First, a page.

The Season 11 premiere of 'Dancing With the Stars' was a situation, all right. Florence Henderson took a page from Mike "The Situation" Sorrentino's playbook during Monday's premiere, lifting her shirt to reveal a white bra (and matching abs) to viewers during a taped segment on the show. "Mama Brady flashed her boobies on our show tonight!" judge Carrie Ann Inaba said after the two-hour premiere.

"So, what do you give me?" Henderson, 76, asked the judge.

Judges didn't hand out any perfect 10s during Monday's show, but they did give three 8s to 'Dirty Dancing' star Jennifer Grey, making her the night's top scorer with 24 points out of 30. The actress and her professional partner, Derek Hough, performed a Viennese waltz to a song featured in 'Dirty Dancing' that moved Inaba to tears.

The pair was pleased with their performance, but Hough said scores weren't on their minds. "Tonight we don't think about scores, first or front-runner," he said. "Tonight was just special. We got to dance to a song that is so iconic."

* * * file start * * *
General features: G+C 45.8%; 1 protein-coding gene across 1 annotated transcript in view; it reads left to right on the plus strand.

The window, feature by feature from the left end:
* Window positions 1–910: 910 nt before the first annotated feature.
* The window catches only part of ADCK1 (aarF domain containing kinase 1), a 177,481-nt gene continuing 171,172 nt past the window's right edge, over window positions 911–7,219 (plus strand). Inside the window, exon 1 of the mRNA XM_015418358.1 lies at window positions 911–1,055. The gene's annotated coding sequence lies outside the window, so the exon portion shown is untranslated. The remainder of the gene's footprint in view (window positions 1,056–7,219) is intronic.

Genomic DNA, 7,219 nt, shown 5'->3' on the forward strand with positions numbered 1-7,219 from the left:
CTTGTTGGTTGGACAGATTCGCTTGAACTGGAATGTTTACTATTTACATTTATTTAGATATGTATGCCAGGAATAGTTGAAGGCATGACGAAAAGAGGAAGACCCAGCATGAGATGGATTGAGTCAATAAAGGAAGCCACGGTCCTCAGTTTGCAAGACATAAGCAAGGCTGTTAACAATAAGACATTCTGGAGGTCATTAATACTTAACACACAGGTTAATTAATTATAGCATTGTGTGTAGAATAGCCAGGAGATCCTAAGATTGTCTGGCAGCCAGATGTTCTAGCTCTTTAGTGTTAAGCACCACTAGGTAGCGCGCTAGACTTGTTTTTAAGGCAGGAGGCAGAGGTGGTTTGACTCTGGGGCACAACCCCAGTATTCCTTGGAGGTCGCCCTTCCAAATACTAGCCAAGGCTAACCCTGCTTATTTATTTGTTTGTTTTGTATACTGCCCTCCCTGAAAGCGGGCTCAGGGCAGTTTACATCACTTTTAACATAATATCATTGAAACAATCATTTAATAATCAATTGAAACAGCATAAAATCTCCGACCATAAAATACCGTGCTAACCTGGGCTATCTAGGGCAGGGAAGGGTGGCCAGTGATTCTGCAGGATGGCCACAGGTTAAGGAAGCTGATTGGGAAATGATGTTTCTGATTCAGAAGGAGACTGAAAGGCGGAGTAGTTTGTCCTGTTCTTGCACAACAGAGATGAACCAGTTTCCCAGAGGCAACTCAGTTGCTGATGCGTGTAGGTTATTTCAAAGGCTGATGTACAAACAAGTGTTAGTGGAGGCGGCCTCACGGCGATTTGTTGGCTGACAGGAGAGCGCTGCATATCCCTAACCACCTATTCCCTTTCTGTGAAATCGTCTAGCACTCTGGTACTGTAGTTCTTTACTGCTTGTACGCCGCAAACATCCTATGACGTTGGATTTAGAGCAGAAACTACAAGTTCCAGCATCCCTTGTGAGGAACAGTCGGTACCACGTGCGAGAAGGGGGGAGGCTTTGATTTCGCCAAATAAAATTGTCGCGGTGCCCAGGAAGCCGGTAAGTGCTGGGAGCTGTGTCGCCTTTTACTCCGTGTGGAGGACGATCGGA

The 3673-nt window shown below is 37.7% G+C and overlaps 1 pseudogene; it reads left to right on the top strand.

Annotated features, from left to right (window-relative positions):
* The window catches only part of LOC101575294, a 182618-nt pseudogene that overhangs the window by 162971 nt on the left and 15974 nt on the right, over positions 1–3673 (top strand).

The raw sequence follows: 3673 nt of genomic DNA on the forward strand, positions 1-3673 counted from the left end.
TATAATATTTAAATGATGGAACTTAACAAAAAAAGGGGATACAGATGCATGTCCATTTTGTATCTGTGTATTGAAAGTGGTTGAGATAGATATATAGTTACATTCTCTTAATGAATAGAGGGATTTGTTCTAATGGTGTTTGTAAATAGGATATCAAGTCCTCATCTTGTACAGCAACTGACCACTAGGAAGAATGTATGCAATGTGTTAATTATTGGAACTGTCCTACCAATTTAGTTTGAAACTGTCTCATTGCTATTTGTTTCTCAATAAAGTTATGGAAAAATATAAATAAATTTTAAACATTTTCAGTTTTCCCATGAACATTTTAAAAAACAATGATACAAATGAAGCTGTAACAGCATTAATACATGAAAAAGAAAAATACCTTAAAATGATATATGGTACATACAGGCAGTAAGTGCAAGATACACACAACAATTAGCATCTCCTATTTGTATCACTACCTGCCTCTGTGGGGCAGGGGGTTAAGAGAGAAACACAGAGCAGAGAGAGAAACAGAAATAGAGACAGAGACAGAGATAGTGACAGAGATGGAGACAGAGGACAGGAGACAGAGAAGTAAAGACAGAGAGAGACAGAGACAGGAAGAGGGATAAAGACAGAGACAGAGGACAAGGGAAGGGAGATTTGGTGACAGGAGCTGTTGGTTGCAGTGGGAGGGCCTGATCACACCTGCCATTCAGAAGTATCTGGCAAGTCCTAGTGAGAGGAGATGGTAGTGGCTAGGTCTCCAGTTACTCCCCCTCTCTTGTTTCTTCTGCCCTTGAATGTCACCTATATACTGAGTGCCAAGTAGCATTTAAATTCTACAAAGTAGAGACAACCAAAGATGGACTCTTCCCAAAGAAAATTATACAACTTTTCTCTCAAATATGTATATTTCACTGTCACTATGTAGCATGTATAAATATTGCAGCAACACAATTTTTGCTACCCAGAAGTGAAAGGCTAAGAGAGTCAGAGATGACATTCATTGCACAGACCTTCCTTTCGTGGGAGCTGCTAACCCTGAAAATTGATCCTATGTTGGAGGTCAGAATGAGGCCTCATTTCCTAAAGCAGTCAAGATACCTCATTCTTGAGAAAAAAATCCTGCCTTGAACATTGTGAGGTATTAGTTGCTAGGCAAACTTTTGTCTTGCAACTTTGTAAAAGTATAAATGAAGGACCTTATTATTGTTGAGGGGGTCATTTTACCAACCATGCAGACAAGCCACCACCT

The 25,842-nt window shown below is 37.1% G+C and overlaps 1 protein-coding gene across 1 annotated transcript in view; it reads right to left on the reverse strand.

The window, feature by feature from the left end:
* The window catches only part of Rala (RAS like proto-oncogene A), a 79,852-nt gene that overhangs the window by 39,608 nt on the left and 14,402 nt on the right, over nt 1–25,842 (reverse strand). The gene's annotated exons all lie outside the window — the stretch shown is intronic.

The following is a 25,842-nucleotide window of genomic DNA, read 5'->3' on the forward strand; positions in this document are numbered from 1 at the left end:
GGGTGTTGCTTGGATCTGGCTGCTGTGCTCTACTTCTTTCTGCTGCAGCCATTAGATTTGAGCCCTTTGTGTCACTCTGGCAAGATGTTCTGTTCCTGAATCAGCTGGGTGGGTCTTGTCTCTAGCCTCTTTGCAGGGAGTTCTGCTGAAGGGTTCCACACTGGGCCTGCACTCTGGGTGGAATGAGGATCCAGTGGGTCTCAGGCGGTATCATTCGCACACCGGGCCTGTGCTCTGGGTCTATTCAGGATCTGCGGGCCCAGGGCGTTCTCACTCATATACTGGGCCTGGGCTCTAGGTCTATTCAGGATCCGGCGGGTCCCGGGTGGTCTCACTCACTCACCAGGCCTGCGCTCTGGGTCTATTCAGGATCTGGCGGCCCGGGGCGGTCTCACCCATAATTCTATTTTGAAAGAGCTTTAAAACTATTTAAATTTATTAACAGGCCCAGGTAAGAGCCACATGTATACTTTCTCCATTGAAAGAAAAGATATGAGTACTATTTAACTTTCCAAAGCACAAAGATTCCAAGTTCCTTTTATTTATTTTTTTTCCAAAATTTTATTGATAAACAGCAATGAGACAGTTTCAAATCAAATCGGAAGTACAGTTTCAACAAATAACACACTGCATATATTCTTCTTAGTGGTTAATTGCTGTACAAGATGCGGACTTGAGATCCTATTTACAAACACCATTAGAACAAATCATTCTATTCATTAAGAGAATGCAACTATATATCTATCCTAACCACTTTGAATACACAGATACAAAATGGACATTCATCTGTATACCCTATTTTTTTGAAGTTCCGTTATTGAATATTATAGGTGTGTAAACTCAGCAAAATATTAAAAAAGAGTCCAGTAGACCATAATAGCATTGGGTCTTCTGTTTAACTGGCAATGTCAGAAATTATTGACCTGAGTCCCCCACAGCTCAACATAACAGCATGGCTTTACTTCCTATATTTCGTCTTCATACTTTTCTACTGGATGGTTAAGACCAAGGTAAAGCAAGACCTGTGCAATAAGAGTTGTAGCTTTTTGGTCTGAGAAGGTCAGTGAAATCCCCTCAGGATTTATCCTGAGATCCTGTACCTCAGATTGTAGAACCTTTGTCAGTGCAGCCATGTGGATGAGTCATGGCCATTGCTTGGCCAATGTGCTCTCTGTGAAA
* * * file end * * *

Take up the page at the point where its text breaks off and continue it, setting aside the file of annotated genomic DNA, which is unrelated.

There was another tie at the bottom of the judges' leaderboard: Comedian Margaret Cho, reality star Mike "The Situation" Sorrentino and actor-singer David Hasselhoff all landed in last place with 15 points each.

Sorrentino had only five days to practice the cha-cha with professional partner Karina Smirnoff, and judges said the performance lacked polish. Tonioli said he saw in the dance "a very, very faint thing that may or may not be talent." But head judge Len Goodman told the famously muscular 'Jersey Shore' star: "You've got the guns, but not the ammunition."